BASSBOSS Questions

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Hi, I'm looking into getting one of your DJ118 subs, but am wanting to understand how it would fit in to my stereo signal feed. Since I would only be using one subwoofer, I'm interested in knowing how I could feed both channels into the sub (like below) to be sure I'm not losing any information in the lower frequencies from both channels. Is this doable, and if so how would I go about
it?


Stereo-to-Mono-Wiring-Diagram.jpg 

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David Lee

Great question, and one there tends to be some confusion about.

There is no appreciable benefit to hooking up two channels to the subwoofer rather than one. If the argument is that you need two channels for the signal level, that can be corrected with the gain
knob.

Hooked up as shown in orange in the diagram, you still get stereo tops. You still get the same level of low frequencies.

The benefit to NOT hooking up two channels into one subwoofer is that there is no phase shift between the inputs to reduce impact and detail and lose energy.  (And you save yourself the need
for one XLR cable)

If the low frequency information not in stereo, it makes no difference which channel is hooked into the subwoofer. (Most producers record the low frequency instruments and kick drums in mono. Most live performances are necessarily in mono.)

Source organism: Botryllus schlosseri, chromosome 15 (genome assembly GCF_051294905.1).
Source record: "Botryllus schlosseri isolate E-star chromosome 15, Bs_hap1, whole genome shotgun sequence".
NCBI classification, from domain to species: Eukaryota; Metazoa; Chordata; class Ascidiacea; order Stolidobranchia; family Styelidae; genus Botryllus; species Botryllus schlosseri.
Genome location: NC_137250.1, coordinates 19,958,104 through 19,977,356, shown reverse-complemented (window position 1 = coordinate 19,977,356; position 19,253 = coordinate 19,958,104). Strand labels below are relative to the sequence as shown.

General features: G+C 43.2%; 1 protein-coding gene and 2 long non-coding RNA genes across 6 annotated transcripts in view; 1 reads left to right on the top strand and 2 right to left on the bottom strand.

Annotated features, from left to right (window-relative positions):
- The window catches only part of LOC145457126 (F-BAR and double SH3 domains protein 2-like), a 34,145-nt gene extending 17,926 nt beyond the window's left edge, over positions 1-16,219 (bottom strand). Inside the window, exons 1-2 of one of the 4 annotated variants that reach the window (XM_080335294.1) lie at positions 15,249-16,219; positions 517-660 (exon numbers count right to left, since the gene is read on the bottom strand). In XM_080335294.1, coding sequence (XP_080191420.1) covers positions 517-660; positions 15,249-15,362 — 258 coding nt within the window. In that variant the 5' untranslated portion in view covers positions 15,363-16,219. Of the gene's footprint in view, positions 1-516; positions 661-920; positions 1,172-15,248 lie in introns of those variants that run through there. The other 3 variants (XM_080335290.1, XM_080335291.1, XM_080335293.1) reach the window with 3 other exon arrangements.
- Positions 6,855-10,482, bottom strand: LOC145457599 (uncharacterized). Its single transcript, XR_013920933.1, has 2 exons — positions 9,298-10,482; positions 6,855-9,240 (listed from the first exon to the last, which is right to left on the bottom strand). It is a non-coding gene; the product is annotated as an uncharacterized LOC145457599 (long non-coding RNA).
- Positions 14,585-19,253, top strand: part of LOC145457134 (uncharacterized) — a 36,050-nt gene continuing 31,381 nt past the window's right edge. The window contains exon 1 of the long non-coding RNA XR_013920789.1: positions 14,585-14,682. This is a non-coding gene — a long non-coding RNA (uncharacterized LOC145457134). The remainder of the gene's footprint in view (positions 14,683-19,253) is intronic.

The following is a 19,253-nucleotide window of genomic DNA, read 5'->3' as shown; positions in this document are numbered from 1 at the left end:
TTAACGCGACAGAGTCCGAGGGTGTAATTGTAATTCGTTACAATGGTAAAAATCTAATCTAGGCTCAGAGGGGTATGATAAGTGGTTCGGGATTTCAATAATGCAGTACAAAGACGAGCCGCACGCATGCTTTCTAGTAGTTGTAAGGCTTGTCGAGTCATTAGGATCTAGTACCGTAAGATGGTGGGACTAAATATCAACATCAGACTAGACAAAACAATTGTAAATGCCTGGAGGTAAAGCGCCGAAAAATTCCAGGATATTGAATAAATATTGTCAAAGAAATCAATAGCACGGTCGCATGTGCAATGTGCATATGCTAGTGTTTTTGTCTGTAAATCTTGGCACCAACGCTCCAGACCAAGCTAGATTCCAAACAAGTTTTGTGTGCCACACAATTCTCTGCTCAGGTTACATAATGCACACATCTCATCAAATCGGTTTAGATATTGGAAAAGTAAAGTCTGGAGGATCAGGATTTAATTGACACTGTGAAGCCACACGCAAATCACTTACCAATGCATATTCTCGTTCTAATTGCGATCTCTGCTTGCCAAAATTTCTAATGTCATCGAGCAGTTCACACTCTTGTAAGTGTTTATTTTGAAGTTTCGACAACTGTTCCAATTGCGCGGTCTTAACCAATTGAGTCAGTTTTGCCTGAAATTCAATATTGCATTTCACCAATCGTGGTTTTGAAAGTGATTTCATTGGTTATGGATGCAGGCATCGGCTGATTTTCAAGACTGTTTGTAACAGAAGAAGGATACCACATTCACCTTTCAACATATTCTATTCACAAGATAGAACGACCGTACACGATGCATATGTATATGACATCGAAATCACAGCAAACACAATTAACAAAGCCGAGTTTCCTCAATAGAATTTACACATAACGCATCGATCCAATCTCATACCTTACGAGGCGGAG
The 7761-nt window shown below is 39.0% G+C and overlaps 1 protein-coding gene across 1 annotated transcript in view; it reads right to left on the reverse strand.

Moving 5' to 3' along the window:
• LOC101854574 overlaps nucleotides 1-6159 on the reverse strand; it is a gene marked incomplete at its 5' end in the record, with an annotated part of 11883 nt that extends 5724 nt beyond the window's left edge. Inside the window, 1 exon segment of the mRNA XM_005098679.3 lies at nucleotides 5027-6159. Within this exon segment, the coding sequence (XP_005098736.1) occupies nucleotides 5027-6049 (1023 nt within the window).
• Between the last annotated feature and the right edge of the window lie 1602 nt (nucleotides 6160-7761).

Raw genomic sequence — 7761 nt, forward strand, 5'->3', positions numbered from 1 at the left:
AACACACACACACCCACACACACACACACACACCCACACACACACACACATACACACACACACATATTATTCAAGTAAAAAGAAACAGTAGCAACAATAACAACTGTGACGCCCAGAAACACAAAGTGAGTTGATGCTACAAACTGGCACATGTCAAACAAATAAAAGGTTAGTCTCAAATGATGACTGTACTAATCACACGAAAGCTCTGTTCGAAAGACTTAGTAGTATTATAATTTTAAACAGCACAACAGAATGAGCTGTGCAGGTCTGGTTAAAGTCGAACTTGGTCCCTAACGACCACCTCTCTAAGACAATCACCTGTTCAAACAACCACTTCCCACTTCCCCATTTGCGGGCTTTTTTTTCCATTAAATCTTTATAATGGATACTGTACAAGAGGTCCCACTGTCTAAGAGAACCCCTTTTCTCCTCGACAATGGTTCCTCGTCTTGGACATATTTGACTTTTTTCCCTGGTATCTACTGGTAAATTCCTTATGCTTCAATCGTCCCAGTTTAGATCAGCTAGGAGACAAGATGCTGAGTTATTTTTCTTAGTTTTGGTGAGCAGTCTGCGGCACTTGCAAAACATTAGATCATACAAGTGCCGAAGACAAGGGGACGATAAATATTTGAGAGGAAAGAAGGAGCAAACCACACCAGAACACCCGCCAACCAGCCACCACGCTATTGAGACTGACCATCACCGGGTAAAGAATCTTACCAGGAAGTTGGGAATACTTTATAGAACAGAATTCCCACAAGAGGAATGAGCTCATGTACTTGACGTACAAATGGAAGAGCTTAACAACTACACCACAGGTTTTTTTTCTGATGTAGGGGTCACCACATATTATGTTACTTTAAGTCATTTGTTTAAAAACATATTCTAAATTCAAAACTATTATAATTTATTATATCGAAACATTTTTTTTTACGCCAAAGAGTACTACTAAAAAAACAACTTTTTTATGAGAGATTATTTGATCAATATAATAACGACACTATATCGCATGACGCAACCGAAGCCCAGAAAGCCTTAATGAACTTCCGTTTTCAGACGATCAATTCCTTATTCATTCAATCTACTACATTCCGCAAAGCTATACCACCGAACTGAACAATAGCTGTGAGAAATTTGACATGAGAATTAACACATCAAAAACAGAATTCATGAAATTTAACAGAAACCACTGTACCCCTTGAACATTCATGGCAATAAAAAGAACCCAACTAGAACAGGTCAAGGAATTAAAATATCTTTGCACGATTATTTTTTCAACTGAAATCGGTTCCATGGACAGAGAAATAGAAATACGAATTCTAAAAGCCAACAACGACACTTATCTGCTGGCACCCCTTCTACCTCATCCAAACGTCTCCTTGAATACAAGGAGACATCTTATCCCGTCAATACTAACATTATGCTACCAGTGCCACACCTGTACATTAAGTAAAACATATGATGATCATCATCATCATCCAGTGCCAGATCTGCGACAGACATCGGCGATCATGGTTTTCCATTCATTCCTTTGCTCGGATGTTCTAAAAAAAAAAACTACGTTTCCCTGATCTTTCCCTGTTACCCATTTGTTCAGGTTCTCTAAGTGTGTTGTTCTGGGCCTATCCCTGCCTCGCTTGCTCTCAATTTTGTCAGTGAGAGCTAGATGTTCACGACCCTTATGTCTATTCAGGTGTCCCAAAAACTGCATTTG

If the subwoofer (low frequency) information is in stereo you MUST have two subwoofers to take advantage of it. The stereo effect is dependent upon two separate acoustical sources.

If you hook up two different (aka stereo) signals and sum them, you lose energy and detail because the two signals are not identical. The two signals must be in phase for absolute summation. If there is a slight difference in phase (aka time) between the left and right signals, a loss of energy will result. The impact of a drum can be seriously compromised with only a slight offset of phase. There is phase offset in low-quality D-A converters, and there is phase offset in phonograph needle pickups so the problem doesn’t have to be in the recording, it can be in the equipment.

Try hooking up any subwoofer as in the attached diagram above. Adjust the gain to get the right level and listen to the detail. Then hook in the other channel and reduce the level to match the previous level. You either will or will not be able to tell the difference. If you can tell the difference, it will probably be that the single input sounds more detailed. If you can’t tell the difference, then having two inputs makes no difference.

[The following diagram is how we would recommend you hook up your sub. It isn't important which channel you use. That consideration would be more a practical one depending on what makes sense for easier cord placement.]

Recommended-Wiring.jpg 

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